Professor Ken Hammond, a highly regarded scholar on China, who teaches at New Mexico State University, responded to Guthrie: “For its enemies, China can do nothing right. If there had been no Uygur visible at the opening of the Games that would have been taken as a sign of their oppression and exclusion. Honoring a Uygur woman as one of the torch lighters has to be spun as a ‘cynical ploy.’ But who are the real cynics, the hypocrites who perpetuate poverty, racism and never-ending marginalization of indigenous peoples in America?”
While the difference in the tone and tenor of the US coverage of the 2008 and 2022 Games is unmistakable the biggest question might be why. What accounts for such a dramatic change? What caused the shift from generally “friendly” reporting to unconcealed animus and hostility? Did China change? Did China adopt a new foreign policy based on hostility toward the US or its allies? Did it invade other countries? These questions, of course, sound almost rhetorical in their asking.
China has not reoriented its core policies and practices since 2008 but it has continued on its path of peaceful development. China is stronger today. It has continued to develop. The switch from “friendly” coverage to blanketed hostility is the result of a big change inside the United States. A consensus position developed in the US foreign policy establishment that China’s forward progress, using its own development model, poses an existential threat to the US’ position as the dominant or sole superpower in world affairs. Although China rejects the concept of superpower status for some states, including itself, the very fact of its continued economic development and its leadership in cooperative initiatives such as the Belt and Road Initiative is interpreted as a grave threat by the new Washington consensus position. It is noteworthy that this consensus was adopted without any meaningful debate either in Congress or the media. It now presents itself not as a topic to be discussed or debated but as an article of faith. Mainstream media outlets are required to reflect and reinforce the consensus.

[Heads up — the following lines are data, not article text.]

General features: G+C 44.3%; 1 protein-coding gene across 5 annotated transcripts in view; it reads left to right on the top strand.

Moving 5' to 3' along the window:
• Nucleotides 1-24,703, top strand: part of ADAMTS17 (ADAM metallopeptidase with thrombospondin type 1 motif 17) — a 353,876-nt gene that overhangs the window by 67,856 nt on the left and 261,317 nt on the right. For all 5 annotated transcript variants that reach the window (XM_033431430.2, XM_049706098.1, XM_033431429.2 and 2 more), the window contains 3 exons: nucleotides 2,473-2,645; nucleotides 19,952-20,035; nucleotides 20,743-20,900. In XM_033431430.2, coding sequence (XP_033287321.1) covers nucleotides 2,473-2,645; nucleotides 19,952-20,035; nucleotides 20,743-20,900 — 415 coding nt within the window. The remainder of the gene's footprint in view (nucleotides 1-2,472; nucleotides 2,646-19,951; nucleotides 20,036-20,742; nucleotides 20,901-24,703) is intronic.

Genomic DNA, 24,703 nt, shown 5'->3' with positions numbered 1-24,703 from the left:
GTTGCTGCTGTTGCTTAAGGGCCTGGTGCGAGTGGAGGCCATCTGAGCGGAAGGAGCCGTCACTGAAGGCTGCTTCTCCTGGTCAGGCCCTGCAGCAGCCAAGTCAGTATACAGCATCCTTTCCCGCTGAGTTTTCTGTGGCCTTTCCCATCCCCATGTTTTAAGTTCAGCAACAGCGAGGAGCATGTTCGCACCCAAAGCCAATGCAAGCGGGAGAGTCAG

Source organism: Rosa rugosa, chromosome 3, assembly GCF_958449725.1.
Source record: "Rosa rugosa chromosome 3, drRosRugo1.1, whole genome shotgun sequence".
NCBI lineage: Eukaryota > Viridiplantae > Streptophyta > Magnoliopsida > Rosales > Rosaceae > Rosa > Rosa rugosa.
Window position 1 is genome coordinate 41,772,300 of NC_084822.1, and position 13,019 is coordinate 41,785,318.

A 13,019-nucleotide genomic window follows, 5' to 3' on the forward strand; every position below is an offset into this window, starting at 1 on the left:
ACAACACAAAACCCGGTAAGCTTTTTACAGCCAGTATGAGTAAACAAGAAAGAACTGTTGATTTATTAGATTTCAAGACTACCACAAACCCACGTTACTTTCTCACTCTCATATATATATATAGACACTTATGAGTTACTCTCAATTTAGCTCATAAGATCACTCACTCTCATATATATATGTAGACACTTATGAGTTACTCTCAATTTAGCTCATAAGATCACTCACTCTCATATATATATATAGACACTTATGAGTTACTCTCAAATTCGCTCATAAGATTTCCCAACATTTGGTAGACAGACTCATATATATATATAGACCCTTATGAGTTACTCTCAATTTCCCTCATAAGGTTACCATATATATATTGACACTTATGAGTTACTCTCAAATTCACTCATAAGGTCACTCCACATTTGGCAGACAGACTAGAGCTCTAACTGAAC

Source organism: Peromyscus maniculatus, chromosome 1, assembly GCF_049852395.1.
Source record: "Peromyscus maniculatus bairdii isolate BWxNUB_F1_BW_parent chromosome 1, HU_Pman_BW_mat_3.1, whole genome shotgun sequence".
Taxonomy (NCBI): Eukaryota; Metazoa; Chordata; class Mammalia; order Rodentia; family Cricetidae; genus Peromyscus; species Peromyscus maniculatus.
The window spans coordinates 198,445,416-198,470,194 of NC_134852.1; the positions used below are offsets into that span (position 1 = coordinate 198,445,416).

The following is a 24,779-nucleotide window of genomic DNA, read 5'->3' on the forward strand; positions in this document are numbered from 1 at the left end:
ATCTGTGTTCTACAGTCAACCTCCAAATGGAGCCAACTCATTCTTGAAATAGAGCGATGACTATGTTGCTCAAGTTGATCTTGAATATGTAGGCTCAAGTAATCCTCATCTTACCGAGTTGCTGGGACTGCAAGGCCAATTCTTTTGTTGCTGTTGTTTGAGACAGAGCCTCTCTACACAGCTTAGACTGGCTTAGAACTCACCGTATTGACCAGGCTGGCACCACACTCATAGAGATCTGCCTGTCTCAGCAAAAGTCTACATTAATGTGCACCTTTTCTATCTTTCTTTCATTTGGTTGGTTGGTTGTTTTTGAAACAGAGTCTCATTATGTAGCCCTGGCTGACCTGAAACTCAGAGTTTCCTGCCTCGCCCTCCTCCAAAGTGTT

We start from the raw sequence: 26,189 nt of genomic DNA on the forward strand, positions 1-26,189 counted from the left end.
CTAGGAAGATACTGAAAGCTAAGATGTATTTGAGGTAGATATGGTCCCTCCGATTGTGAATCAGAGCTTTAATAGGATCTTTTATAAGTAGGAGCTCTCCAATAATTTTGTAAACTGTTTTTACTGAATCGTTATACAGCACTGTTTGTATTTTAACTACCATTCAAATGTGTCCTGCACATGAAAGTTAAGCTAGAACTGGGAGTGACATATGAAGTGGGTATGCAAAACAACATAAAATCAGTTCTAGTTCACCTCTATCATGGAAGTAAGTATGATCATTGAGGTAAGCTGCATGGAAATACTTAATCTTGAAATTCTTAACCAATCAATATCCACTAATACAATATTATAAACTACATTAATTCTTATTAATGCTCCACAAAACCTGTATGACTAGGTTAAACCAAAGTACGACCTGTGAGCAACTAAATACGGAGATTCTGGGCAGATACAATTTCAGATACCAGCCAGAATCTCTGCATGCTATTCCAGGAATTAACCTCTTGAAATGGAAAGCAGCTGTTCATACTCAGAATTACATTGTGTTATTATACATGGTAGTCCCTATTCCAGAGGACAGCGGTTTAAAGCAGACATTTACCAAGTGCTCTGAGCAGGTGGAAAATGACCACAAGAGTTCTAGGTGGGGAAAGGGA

Unfortunately for the American people who had tuned into the Olympics to watch the splendor of the opening ceremony and the performances of the most talented athletes in the world, the media coverage required them to first endure the full menu of anti-China propaganda dished up by news organizations that have agreed to function as an echo chamber for State Department talking points.
One thought on “The West covered sports in 2008, but politics in 2022 – what changed?”
Thank you Becker and FOSC,
for this valuable perspective on the increasing geopolitical tension between the US and China, exposing as you do – ‘A consensus position developed in the US foreign policy establishment that China’s forward progress, using its own development model, poses an existential threat to the US’ position as the dominant or sole superpower in world affairs’.
This is not new, the Chinese system of meritocratic government was deeply troubling to an 18th Century Western ruling elite built on stratified class privilege, to them a civilization without hereditary aristocrats was unfathomable; such opposing ideologies are now even more troubling for a hegemonic U.S.